The Sociology of Intellectuals

After 'The Existentialist Moment'
 
 
Palgrave Macmillan (Verlag)
  • erschienen am 30. August 2018
 
  • Buch
  • |
  • Softcover
  • |
  • 208 Seiten
978-3-319-87026-7 (ISBN)
 
This volume offers an unprecedented account of recent and future developments in the sociology of intellectuals. It presents a critical exchange between two leading contemporary social theorists, Patrick Baert and Simon Susen, advancing debates at the cutting edge of scholarship on the changing role of intellectuals in the increasingly interconnected societies of the twenty-first century. The discussion centres on Baert's most recent contribution to this field of inquiry, The Existentialist Moment: The Rise of Sartre as a Public Intellectual (2015), demonstrating that it has opened up hitherto barely explored avenues for the sociological study of intellectuals. In addition, the authors provide an overview of various alternative approaches that are available for understanding the sociology of intellectuals - such as those of Pierre Bourdieu, Randall Collins, and Neil Gross. In doing so, they grapple with the question of the extent to which intellectuals can play a constructive role in influencing social and political developments in the modern era. This insightful volume will appeal to students and scholars of the humanities and social sciences, particularly to those interested in social theory and the history of intellectual thought.
Softcover reprint of the original 1st ed. 2017
  • Englisch
  • Cham
  • |
  • Schweiz
Springer International Publishing
  • Für Beruf und Forschung
XI, 194 p.
  • Höhe: 210 mm
  • |
  • Breite: 148 mm
  • |
  • Dicke: 11 mm
  • 276 gr
978-3-319-87026-7 (9783319870267)
10.1007/978-3-319-61210-2
weitere Ausgaben werden ermittelt
Simon Susen is Reader in Sociology at City, University of London, UK. Among his recent publications are Pierre Bourdieu et la distinction sociale. Un essai philosophique (2016), The 'Postmodern Turn' in the Social Sciences (2015), and The Foundations of the Social: Between Critical Theory and Reflexive Sociology (2007). He is Associate Member of the Bauman Institute and, together with Bryan S. Turner, Editor of the Journal of Classical Sociology.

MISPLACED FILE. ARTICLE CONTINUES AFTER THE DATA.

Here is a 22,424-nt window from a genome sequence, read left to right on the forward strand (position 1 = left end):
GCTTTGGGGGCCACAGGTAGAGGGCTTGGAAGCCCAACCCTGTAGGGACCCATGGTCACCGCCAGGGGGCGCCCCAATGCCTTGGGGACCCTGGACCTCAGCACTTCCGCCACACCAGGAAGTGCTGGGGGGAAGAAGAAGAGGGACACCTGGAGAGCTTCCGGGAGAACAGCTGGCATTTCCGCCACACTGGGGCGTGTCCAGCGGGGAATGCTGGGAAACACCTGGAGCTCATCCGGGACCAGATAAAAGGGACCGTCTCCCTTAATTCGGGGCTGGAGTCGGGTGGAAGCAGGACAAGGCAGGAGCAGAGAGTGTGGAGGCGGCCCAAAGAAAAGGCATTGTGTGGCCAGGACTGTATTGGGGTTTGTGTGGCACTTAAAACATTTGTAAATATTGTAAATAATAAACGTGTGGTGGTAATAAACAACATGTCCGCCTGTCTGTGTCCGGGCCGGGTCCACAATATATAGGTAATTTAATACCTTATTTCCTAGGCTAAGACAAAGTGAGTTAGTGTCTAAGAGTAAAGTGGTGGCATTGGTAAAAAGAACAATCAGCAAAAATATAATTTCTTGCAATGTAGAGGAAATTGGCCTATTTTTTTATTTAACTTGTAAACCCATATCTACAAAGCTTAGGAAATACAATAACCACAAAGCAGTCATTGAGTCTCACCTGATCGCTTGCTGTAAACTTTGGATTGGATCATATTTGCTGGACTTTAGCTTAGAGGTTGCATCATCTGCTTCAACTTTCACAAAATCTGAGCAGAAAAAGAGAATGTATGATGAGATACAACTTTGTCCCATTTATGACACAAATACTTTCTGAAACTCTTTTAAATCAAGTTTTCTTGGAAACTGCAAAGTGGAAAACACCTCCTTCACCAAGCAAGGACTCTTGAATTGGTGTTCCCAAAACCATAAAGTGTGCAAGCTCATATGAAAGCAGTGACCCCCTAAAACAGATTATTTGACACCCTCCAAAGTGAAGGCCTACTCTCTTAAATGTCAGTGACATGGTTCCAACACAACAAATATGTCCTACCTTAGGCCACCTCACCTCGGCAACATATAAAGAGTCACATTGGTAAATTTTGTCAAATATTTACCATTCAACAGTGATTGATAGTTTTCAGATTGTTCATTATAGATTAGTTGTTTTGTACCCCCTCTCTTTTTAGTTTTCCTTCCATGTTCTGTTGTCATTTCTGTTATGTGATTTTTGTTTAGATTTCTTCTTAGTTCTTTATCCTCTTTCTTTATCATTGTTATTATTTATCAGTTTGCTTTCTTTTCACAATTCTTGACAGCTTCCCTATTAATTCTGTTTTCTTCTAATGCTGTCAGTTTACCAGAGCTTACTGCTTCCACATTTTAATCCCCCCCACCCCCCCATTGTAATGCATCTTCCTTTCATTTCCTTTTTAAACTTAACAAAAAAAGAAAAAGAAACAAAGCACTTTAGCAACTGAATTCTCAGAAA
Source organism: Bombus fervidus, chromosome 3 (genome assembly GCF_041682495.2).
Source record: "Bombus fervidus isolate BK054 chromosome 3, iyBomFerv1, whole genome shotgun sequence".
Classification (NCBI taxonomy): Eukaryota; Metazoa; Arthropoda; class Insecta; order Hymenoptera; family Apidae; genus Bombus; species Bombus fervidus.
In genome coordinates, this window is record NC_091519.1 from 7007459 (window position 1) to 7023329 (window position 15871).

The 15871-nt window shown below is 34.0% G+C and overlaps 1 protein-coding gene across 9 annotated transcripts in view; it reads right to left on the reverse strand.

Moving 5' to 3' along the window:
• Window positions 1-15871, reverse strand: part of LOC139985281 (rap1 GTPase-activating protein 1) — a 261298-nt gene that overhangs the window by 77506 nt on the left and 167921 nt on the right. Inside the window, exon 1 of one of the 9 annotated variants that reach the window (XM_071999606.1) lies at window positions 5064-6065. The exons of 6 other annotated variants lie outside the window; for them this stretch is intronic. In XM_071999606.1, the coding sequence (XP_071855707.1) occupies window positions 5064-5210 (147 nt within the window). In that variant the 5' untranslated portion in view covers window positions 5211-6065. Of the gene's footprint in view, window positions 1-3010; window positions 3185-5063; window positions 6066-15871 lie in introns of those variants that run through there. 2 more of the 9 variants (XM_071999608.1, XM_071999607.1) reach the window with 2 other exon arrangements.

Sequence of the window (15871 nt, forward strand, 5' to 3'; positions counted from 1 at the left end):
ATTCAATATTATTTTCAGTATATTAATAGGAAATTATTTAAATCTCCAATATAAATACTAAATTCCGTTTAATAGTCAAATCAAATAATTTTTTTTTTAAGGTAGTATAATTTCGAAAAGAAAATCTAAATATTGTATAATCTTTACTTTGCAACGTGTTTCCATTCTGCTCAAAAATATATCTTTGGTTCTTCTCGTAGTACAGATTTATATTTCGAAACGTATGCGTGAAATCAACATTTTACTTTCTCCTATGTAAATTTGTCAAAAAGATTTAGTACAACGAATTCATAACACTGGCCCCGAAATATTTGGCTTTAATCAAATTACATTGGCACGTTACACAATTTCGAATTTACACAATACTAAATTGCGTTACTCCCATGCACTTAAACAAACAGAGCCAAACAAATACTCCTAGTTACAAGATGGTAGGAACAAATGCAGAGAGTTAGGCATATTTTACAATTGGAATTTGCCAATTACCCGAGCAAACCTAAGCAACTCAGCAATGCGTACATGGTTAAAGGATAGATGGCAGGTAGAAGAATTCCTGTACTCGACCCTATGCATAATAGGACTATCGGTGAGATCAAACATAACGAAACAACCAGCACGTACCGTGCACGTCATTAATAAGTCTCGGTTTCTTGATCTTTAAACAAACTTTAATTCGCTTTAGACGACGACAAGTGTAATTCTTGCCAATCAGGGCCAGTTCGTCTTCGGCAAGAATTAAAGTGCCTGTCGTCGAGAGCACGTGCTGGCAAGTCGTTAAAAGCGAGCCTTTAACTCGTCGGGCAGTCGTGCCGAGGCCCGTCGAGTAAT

Patrick Baert is Professor of Social Theory at the University of Cambridge, UK. Among his recent books are The Existentialist Moment: The Rise of Sartre as a Public Intellectual (2015), Conflict in the Academy: A Study in the Sociology of Intellectuals (with Marcus Morgan, 2015), and Social Theory in the Twentieth Century and Beyond (with Filipe Carreira da Silva, 2010). He is the Editor-in-Chief of the International Journal of Politics, Culture, and Society.

Introduction: Key Issues in the Sociology of Intellectuals; Simon Susen and Patrick Baert.- Chapter 1: Reflections on Patrick Baert's The Existentialist Moment: The Rise of Sartre as a Public Intellectual; Simon Susen.- Chapter 2: The Existentialist Moment Defended: A Reply to Simon Susen; Patrick Baert.
This book offers an unprecedented account of recent and future developments in the sociology of intellectuals. It presents a critical exchange between two leading contemporary social theorists, Patrick Baert and Simon Susen, advancing debates at the cutting edge of scholarship on the changing role of intellectuals in the increasingly interconnected societies of the twenty-first century. The discussion centres on Baert's most recent contribution to this field of inquiry, The Existentialist Moment: The Rise of Sartre as a Public Intellectual (2015), demonstrating that it has opened up hitherto barely explored avenues for the sociological study of intellectuals. The authors also provide an overview of various alternative approaches that are available for understanding the sociology of intellectuals, such as those of Pierre Bourdieu, Randall Collins and Neil Gross. In doing so, they grapple with the question of the extent to which intellectuals can play a positive and empowering role in shaping the current and future development of society. This insightful book will appeal to students and scholars of the humanities and social sciences, particularly to those interested in social theory and the history of intellectual thought.

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